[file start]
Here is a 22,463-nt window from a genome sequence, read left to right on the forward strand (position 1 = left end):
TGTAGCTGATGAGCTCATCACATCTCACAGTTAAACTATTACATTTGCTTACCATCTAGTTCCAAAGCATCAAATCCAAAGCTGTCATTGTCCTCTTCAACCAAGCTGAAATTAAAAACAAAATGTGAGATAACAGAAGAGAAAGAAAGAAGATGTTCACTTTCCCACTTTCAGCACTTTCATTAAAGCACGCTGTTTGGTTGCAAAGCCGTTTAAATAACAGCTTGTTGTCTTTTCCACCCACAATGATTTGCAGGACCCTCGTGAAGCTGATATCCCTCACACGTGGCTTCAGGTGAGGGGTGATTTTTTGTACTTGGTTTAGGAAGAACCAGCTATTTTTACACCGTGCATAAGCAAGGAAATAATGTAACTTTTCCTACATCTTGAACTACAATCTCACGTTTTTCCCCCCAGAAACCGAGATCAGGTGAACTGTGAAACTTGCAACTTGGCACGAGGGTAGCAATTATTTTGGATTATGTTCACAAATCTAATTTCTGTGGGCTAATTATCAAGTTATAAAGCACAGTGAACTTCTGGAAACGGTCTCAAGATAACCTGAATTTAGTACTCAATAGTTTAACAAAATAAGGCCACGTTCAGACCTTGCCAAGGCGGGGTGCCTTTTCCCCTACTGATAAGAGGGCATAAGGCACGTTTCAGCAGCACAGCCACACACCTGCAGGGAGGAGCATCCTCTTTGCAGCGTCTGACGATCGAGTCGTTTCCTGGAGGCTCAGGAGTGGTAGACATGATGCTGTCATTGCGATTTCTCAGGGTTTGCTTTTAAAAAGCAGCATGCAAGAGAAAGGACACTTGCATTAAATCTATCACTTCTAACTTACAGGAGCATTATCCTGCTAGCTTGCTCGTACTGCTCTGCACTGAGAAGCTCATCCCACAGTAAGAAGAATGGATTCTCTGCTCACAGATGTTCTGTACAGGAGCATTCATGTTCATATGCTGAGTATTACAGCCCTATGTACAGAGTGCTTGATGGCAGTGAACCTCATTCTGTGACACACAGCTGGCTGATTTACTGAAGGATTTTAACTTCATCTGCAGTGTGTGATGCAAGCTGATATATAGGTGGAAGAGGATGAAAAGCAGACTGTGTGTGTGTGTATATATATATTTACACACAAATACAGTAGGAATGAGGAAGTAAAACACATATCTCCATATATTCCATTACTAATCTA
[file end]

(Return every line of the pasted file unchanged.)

Here is a 22,463-nt window from a genome sequence, read left to right on the forward strand (position 1 = left end):
TGTAGCTGATGAGCTCATCACATCTCACAGTTAAACTATTACATTTGCTTACCATCTAGTTCCAAAGCATCAAATCCAAAGCTGTCATTGTCCTCTTCAACCAAGCTGAAATTAAAAACAAAATGTGAGATAACAGAAGAGAAAGAAAGAAGATGTTCACTTTCCCACTTTCAGCACTTTCATTAAAGCACGCTGTTTGGTTGCAAAGCCGTTTAAATAACAGCTTGTTGTCTTTTCCACCCACAATGATTTGCAGGACCCTCGTGAAGCTGATATCCCTCACACGTGGCTTCAGGTGAGGGGTGATTTTTTGTACTTGGTTTAGGAAGAACCAGCTATTTTTACACCGTGCATAAGCAAGGAAATAATGTAACTTTTCCTACATCTTGAACTACAATCTCACGTTTTTCCCCCCAGAAACCGAGATCAGGTGAACTGTGAAACTTGCAACTTGGCACGAGGGTAGCAATTATTTTGGATTATGTTCACAAATCTAATTTCTGTGGGCTAATTATCAAGTTATAAAGCACAGTGAACTTCTGGAAACGGTCTCAAGATAACCTGAATTTAGTACTCAATAGTTTAACAAAATAAGGCCACGTTCAGACCTTGCCAAGGCGGGGTGCCTTTTCCCCTACTGATAAGAGGGCATAAGGCACGTTTCAGCAGCACAGCCACACACCTGCAGGGAGGAGCATCCTCTTTGCAGCGTCTGACGATCGAGTCGTTTCCTGGAGGCTCAGGAGTGGTAGACATGATGCTGTCATTGCGATTTCTCAGGGTTTGCTTTTAAAAAGCAGCATGCAAGAGAAAGGACACTTGCATTAAATCTATCACTTCTAACTTACAGGAGCATTATCCTGCTAGCTTGCTCGTACTGCTCTGCACTGAGAAGCTCATCCCACAGTAAGAAGAATGGATTCTCTGCTCACAGATGTTCTGTACAGGAGCATTCATGTTCATATGCTGAGTATTACAGCCCTATGTACAGAGTGCTTGATGGCAGTGAACCTCATTCTGTGACACACAGCTGGCTGATTTACTGAAGGATTTTAACTTCATCTGCAGTGTGTGATGCAAGCTGATATATAGGTGGAAGAGGATGAAAAGCAGACTGTGTGTGTGTGTATATATATATTTACACACAAATACAGTAGGAATGAGGAAGTAAAACACATATCTCCATATATTCCATTACTAATCTA